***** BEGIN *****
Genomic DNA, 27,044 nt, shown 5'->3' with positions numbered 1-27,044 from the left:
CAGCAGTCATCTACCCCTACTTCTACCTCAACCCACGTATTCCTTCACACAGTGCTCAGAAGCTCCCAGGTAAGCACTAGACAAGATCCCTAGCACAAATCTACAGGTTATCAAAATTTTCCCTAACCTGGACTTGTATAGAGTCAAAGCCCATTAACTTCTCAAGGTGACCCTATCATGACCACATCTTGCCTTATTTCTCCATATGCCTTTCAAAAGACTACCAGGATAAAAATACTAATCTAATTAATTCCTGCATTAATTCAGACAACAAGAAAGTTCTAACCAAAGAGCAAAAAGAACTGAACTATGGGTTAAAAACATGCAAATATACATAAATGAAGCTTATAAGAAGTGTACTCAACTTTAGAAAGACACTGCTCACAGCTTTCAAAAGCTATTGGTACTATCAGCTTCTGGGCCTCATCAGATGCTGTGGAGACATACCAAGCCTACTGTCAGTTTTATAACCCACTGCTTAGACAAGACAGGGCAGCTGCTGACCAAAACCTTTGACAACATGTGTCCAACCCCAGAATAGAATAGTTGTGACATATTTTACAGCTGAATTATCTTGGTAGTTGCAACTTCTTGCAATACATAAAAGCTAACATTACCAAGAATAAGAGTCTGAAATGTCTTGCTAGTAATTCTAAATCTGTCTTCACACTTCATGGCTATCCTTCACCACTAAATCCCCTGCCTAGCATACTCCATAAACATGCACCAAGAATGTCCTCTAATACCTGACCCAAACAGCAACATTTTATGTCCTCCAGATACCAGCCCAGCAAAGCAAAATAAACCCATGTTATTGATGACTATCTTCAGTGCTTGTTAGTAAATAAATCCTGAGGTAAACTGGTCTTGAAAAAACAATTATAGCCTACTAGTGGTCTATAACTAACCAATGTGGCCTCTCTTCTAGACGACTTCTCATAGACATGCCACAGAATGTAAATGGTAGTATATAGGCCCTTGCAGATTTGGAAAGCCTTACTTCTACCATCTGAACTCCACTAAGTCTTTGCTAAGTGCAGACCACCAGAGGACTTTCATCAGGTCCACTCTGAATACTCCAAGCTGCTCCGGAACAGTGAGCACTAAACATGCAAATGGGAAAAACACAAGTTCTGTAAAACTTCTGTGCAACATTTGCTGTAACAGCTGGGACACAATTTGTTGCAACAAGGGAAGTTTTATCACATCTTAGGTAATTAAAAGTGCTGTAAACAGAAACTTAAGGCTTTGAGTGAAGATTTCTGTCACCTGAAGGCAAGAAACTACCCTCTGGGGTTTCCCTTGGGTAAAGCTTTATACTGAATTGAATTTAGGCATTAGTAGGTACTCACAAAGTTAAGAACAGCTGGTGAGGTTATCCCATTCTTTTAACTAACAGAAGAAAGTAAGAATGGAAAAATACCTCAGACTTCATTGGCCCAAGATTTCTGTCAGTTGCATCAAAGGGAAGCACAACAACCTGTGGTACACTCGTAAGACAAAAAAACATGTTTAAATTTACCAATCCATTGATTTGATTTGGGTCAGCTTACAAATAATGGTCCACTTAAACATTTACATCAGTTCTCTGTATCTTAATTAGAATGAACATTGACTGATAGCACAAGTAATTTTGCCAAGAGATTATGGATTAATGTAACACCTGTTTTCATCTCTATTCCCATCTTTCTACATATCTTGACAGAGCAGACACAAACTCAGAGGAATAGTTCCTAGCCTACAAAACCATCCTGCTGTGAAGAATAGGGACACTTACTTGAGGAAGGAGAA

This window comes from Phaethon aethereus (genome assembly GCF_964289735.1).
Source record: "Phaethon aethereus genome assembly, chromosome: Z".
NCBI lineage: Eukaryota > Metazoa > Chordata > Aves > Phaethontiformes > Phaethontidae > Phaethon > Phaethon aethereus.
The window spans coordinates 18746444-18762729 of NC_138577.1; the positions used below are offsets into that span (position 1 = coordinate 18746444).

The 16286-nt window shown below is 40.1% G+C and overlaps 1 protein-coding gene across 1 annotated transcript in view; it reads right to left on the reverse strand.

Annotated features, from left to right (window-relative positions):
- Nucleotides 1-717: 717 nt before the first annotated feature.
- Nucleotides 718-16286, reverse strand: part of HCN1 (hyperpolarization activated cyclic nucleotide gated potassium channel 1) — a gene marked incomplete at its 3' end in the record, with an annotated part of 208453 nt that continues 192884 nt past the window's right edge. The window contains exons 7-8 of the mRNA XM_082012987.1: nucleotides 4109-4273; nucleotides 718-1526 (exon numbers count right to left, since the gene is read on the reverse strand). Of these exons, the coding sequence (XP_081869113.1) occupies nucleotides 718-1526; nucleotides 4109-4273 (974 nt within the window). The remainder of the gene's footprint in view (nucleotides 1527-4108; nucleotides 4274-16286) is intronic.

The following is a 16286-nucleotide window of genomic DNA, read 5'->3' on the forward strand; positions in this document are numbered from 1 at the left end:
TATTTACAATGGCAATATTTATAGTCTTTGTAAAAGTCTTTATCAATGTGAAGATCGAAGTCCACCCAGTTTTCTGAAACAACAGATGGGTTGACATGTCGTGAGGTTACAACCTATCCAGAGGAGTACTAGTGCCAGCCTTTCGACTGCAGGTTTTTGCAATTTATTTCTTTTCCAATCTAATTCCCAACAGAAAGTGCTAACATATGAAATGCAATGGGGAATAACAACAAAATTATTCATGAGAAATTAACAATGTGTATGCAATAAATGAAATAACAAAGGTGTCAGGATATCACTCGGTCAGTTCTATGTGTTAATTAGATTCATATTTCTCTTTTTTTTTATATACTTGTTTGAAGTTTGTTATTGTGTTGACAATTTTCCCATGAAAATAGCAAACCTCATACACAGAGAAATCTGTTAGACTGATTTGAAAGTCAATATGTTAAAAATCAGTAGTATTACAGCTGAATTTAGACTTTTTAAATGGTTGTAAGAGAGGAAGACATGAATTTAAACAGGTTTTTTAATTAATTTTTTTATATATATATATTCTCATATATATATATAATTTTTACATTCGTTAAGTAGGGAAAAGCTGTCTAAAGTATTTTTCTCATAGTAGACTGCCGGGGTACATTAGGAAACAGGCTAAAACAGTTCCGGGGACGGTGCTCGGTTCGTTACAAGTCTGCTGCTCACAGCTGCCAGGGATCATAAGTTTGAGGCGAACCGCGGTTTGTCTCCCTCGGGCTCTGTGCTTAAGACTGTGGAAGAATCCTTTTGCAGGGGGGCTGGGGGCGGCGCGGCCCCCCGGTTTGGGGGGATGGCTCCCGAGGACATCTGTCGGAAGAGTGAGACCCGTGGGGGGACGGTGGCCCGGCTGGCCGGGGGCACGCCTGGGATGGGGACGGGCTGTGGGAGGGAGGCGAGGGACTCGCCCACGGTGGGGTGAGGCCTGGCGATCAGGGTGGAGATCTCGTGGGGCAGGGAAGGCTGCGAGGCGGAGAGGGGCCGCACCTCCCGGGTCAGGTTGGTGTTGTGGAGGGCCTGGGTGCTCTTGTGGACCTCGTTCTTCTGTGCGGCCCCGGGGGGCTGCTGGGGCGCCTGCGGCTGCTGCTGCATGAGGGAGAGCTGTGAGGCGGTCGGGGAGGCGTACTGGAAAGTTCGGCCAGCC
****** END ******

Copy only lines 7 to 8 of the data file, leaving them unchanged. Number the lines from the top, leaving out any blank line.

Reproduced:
The 16286-nt window shown below is 40.1% G+C and overlaps 1 protein-coding gene across 1 annotated transcript in view; it reads right to left on the reverse strand.

Annotated features, from left to right (window-relative positions):